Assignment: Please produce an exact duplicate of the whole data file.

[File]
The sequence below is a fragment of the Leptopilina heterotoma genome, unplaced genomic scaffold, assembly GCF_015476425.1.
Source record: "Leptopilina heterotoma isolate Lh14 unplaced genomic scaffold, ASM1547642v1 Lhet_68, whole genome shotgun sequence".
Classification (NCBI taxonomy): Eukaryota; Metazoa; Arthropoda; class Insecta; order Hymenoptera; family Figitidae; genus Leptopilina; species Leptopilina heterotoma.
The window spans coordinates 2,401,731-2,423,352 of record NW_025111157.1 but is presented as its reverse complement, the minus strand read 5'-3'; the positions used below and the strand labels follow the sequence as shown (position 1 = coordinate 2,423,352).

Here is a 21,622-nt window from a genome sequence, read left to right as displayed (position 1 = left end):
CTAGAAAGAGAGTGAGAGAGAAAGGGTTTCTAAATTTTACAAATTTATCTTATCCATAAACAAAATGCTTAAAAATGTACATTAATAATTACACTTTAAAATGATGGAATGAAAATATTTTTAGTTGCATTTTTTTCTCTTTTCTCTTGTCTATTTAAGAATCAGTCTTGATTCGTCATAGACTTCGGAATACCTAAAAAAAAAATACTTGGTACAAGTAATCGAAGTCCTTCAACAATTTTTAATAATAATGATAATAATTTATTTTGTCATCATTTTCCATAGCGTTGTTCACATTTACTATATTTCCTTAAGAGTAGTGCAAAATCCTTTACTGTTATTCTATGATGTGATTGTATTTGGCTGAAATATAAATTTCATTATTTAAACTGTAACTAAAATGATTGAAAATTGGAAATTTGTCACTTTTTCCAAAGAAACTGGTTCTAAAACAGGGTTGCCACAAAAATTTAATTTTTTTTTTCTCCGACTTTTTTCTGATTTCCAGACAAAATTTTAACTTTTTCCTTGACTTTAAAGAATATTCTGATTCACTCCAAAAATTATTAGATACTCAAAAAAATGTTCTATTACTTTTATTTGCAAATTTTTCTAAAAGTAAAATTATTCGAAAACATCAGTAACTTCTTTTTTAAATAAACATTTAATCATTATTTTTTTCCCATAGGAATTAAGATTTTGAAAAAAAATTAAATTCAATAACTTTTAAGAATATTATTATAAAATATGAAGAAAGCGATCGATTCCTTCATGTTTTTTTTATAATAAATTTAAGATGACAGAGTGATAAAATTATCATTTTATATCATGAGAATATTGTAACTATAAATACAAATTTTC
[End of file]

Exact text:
The sequence below is a fragment of the Leptopilina heterotoma genome, unplaced genomic scaffold, assembly GCF_015476425.1.
Source record: "Leptopilina heterotoma isolate Lh14 unplaced genomic scaffold, ASM1547642v1 Lhet_68, whole genome shotgun sequence".
Classification (NCBI taxonomy): Eukaryota; Metazoa; Arthropoda; class Insecta; order Hymenoptera; family Figitidae; genus Leptopilina; species Leptopilina heterotoma.
The window spans coordinates 2,401,731-2,423,352 of record NW_025111157.1 but is presented as its reverse complement, the minus strand read 5'-3'; the positions used below and the strand labels follow the sequence as shown (position 1 = coordinate 2,423,352).

Here is a 21,622-nt window from a genome sequence, read left to right as displayed (position 1 = left end):
CTAGAAAGAGAGTGAGAGAGAAAGGGTTTCTAAATTTTACAAATTTATCTTATCCATAAACAAAATGCTTAAAAATGTACATTAATAATTACACTTTAAAATGATGGAATGAAAATATTTTTAGTTGCATTTTTTTCTCTTTTCTCTTGTCTATTTAAGAATCAGTCTTGATTCGTCATAGACTTCGGAATACCTAAAAAAAAAATACTTGGTACAAGTAATCGAAGTCCTTCAACAATTTTTAATAATAATGATAATAATTTATTTTGTCATCATTTTCCATAGCGTTGTTCACATTTACTATATTTCCTTAAGAGTAGTGCAAAATCCTTTACTGTTATTCTATGATGTGATTGTATTTGGCTGAAATATAAATTTCATTATTTAAACTGTAACTAAAATGATTGAAAATTGGAAATTTGTCACTTTTTCCAAAGAAACTGGTTCTAAAACAGGGTTGCCACAAAAATTTAATTTTTTTTTTCTCCGACTTTTTTCTGATTTCCAGACAAAATTTTAACTTTTTCCTTGACTTTAAAGAATATTCTGATTCACTCCAAAAATTATTAGATACTCAAAAAAATGTTCTATTACTTTTATTTGCAAATTTTTCTAAAAGTAAAATTATTCGAAAACATCAGTAACTTCTTTTTTAAATAAACATTTAATCATTATTTTTTTCCCATAGGAATTAAGATTTTGAAAAAAAATTAAATTCAATAACTTTTAAGAATATTATTATAAAATATGAAGAAAGCGATCGATTCCTTCATGTTTTTTTTATAATAAATTTAAGATGACAGAGTGATAAAATTATCATTTTATATCATGAGAATATTGTAACTATAAATACAAATTTTC